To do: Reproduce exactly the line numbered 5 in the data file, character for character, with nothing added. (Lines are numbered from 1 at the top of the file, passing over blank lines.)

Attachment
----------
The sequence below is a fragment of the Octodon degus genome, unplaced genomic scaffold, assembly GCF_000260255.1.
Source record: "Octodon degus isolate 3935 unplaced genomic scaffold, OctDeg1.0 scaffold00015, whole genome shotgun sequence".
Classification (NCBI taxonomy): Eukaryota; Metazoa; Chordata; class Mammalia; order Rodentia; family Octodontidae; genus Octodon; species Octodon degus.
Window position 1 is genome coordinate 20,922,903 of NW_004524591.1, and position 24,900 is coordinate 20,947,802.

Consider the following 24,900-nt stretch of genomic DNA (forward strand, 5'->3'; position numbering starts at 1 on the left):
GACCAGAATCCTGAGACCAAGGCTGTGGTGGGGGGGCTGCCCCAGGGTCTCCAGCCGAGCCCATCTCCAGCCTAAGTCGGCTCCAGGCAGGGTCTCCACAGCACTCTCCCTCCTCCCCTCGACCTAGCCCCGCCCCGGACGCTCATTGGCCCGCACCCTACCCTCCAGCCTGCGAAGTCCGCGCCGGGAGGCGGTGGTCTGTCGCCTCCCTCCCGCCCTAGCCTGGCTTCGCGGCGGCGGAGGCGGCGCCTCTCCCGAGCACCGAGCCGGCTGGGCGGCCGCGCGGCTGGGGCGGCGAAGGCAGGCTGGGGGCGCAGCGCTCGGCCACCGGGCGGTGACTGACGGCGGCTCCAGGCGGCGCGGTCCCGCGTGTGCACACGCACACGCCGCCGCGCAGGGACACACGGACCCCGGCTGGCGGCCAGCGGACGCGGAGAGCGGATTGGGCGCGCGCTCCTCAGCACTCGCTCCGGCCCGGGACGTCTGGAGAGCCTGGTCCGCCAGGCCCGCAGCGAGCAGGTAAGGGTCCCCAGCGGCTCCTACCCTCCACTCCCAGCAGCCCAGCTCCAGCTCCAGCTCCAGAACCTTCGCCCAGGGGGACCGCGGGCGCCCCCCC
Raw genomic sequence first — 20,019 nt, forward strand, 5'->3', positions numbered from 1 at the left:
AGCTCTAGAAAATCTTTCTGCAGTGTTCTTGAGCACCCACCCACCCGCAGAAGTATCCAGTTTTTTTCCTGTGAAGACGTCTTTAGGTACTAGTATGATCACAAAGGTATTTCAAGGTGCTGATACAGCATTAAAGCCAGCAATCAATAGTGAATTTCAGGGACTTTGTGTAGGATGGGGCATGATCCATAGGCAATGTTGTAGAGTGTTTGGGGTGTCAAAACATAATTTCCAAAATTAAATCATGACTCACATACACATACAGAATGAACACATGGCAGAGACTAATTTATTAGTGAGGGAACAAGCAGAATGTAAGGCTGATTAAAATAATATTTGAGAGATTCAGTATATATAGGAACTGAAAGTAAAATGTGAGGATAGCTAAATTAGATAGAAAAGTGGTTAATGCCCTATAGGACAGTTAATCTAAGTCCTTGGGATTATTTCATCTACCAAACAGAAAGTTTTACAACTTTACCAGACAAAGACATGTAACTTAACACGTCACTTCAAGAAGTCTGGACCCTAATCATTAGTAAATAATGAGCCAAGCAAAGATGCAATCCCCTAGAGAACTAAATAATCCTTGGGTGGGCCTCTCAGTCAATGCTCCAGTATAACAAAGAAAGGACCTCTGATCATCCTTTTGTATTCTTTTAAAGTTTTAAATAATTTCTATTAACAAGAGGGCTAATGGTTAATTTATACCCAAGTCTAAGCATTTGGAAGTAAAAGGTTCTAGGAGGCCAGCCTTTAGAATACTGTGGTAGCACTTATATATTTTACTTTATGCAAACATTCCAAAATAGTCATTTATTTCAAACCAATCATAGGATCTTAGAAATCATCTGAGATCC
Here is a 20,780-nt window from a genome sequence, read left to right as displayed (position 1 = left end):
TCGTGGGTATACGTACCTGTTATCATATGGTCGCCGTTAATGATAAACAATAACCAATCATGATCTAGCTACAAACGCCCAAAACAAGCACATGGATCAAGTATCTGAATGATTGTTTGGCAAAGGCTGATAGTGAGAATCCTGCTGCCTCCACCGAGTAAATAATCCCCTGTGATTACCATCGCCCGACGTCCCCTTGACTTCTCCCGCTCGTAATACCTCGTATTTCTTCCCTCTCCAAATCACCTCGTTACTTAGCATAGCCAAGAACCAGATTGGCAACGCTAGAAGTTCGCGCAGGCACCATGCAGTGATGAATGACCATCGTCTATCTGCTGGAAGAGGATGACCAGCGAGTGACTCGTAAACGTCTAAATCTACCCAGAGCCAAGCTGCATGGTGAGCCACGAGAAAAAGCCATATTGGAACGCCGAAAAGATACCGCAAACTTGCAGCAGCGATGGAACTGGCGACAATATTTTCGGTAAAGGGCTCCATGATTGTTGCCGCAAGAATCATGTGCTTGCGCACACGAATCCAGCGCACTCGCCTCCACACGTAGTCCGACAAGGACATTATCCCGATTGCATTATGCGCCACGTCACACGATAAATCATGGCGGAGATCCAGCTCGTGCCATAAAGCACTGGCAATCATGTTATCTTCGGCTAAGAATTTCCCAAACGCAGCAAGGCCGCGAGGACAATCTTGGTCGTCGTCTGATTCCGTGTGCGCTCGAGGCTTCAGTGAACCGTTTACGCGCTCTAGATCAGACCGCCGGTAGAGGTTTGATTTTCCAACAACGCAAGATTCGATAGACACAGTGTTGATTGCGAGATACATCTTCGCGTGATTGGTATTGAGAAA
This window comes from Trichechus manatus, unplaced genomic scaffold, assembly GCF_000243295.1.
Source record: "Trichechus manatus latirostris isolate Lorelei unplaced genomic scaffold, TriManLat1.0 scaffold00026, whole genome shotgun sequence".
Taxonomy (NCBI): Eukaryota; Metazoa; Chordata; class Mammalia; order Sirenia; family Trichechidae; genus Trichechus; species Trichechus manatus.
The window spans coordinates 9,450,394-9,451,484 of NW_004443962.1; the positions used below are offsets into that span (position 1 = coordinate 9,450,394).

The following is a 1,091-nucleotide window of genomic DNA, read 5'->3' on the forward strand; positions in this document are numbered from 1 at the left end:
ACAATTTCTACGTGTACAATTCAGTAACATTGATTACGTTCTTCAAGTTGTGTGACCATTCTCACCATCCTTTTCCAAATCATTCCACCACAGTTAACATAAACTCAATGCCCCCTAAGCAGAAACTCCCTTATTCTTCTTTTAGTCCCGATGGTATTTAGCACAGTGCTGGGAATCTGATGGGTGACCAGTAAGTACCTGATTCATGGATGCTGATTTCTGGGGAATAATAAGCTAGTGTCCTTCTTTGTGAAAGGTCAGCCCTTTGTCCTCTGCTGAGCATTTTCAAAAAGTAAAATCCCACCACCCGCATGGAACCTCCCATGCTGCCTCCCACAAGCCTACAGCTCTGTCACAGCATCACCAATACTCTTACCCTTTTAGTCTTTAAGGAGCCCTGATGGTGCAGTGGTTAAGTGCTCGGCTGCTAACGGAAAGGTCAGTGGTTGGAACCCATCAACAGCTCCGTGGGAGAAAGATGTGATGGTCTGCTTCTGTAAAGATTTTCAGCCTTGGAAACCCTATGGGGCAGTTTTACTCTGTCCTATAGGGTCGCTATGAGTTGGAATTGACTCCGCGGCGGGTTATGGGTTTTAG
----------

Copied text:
Consider the following 24,900-nt stretch of genomic DNA (forward strand, 5'->3'; position numbering starts at 1 on the left):